What's The First Film That Blew Your Mind?

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©1977 Paramount Pictures

“The film that blew your mind isn’t necessarily the best film,” Sundance Film Festival Director John Cooper said slyly at the closing night of the Creative Producing Summit. Apparently, that declaration was intended to curtail the evening’s presenters – a who’s who of the film producing world – from shying away from candor. In fairness, how many of us are wont to divulge our earliest, innocent artistic predilections? Not I, says this sheepish fan of Waterworld.

“The Film that Blew Your Mind” is as much an exercise in self-exploration as it is an analysis of craft. It’s a reminder that critical acclaim and artistic excellence are not the sovereign rule-makers of taste and creative influence. Below, we revisit some of the evening’s film selections and the subsequent discussions surrounding their effect on each presenter.

Julie Goldman, Documentary Producer (Weiner, Best of Enemies, Ai Weiwei: Never Sorry)

The Graduate

“This clip is about how to end a film perfectly…”

“It’s just brilliant. The use of music is great. It’s really just kind of a perfect film to me. This ending is so incredible. The exhilaration of it…you’re just waiting and waiting. Is she going to yell his name back? They get on the bus. They pulled it off. They did it. But it’s like, ‘Now what?’”

Marttise Hill, Producing Fellow, Leche

Malcolm X

“This is the movie that showed me the transformative power of film.”

“The sound design. The leather bending when he points his finger at the end... It worked for the material. It worked for who Malcolm X was. It worked for the time. It’s still in my top 5 all-time films. It’s still the movie that made me want to make movies.”

Effie Brown, Producer (Dear White People, Real Women Have Curves)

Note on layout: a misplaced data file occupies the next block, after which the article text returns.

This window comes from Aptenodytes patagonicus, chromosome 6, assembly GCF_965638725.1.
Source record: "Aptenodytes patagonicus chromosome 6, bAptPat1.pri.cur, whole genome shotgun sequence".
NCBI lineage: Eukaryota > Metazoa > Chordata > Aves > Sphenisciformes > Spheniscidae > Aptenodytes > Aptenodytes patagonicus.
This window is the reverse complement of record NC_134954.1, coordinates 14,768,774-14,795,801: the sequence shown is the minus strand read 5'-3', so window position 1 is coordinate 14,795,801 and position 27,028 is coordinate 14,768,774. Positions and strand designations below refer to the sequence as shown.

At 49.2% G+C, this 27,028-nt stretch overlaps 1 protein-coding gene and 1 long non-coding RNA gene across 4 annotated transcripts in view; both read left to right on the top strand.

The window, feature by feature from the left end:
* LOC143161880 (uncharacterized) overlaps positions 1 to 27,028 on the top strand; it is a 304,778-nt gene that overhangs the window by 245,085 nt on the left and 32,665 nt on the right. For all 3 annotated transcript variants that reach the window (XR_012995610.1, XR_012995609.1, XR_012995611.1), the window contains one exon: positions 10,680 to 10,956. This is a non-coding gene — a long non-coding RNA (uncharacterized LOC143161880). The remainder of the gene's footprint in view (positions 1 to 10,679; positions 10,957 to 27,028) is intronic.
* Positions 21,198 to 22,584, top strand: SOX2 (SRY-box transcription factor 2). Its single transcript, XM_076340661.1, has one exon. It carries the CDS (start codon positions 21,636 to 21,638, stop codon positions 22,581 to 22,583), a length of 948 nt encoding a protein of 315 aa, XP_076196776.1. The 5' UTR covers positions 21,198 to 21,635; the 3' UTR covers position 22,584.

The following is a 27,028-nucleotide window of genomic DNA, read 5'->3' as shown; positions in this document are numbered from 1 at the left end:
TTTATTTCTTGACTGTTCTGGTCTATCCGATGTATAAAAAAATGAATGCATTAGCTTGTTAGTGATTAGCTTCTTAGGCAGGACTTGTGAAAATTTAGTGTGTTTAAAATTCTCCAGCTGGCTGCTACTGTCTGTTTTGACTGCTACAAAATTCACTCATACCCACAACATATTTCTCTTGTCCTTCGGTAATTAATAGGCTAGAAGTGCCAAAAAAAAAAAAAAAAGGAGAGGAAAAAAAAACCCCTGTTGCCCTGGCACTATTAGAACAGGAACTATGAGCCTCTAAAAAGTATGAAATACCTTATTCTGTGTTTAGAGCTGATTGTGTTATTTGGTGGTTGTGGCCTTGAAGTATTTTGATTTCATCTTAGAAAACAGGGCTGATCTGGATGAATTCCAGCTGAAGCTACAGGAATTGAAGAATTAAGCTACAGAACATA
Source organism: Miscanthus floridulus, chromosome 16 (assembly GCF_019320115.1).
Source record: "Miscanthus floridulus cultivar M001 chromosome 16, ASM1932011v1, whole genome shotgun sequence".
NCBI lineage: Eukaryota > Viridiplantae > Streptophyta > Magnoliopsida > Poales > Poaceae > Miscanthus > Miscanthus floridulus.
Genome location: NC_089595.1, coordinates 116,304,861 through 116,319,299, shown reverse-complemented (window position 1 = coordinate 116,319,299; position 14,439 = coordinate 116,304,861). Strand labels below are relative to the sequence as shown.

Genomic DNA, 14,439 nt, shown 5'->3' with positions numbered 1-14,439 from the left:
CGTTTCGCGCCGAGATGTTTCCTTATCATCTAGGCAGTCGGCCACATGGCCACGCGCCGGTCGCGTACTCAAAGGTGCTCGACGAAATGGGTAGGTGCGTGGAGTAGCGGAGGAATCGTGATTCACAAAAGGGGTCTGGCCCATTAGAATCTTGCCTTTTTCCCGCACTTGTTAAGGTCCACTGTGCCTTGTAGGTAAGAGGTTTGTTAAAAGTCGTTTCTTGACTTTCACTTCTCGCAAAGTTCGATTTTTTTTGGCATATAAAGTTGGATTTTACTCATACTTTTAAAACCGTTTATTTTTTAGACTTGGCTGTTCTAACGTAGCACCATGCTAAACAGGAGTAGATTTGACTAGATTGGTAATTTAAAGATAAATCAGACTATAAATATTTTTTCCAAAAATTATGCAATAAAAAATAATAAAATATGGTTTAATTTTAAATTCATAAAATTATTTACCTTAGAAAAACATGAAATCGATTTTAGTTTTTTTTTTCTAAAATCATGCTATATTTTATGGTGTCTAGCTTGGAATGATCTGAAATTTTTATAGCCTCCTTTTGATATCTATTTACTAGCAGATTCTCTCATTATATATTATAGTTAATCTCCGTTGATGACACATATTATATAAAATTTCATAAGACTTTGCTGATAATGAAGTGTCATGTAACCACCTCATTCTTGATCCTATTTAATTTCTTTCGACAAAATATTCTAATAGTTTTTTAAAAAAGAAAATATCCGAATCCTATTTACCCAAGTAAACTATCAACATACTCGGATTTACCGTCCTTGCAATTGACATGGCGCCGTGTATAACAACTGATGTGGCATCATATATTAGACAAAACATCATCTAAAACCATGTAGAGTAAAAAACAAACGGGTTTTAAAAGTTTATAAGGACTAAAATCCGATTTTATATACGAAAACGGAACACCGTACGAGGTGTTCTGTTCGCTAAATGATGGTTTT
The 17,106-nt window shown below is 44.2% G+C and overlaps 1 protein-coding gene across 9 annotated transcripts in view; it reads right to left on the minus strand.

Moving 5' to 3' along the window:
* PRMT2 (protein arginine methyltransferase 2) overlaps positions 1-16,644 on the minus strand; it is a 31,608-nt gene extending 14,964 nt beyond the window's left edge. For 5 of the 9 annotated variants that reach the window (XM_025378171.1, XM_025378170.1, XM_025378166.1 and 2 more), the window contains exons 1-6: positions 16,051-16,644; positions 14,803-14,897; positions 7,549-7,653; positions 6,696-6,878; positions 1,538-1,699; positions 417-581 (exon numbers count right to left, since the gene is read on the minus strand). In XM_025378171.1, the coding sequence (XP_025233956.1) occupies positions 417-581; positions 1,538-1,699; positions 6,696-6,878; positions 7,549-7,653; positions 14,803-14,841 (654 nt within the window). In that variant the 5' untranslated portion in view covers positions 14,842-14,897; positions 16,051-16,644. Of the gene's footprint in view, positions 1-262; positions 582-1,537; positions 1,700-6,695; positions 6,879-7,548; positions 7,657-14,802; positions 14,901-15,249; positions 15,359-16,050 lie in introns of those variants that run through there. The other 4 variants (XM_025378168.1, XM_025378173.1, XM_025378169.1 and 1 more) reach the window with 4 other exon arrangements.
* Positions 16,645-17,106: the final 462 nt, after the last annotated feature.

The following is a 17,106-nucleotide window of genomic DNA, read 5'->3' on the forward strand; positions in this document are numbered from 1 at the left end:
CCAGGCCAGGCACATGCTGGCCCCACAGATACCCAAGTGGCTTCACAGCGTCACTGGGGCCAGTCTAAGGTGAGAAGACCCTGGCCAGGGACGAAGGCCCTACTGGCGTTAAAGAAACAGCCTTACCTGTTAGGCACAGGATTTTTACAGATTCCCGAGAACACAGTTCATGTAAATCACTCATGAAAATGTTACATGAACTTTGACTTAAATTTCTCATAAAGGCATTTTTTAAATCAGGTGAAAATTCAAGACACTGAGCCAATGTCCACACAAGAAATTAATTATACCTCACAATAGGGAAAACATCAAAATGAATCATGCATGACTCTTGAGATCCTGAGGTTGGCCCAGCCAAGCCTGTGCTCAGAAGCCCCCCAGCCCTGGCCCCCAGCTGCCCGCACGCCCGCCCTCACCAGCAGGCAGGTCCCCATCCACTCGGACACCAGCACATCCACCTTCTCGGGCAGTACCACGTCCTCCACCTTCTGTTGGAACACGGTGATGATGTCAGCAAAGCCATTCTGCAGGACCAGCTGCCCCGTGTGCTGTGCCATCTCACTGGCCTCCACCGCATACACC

The Omega Man

“All I'm going to say is that Charlton Heston is in this movie…”

“It was made in 1971. Before there was HBO there was something called Prism. This was on, and I remember watching it. And it was one of the times that we got to see a beautiful strong black women with an afro and she was actually surviving. As a kid watching that, it’s multicultural, a woman is the lead, but most importantly it actually dealt with race for me.”

Caroline Kaplan, Cinereach, Head of Creative Initiatives

Saturday Night Fever

“It was the 70s in New York City and I was a preteen and I watched a lot of TV by myself, and my parents were divorced, and the thing that bonded me and my Dad was movies.”

“I said to my Dad, there’s this movie coming out and I really want to see it. What unfolded over the next two hours – racism, being trapped in your environment, rape, suicide, misogyny. It just blew my mind. And yet, it was really about a dance contest, so…”

Michael Barker, Sony Pictures Classics, Co-President & Co-Founder

A Place in the Sun

“I was 11, and my mother said you have to see this. The movie scared the living shit out of me, because it begins with a young man and we’re in his brain... It was with this movie that I discovered that there’s more to movies than ‘the escape.’”

“There were so many things in that movie that I saw for the first time. I think that was the first time I realized what great acting was. Great acting you can’t really identify. You just know it. It’s an intangible."

Lead photo:

©1977 Paramount Pictures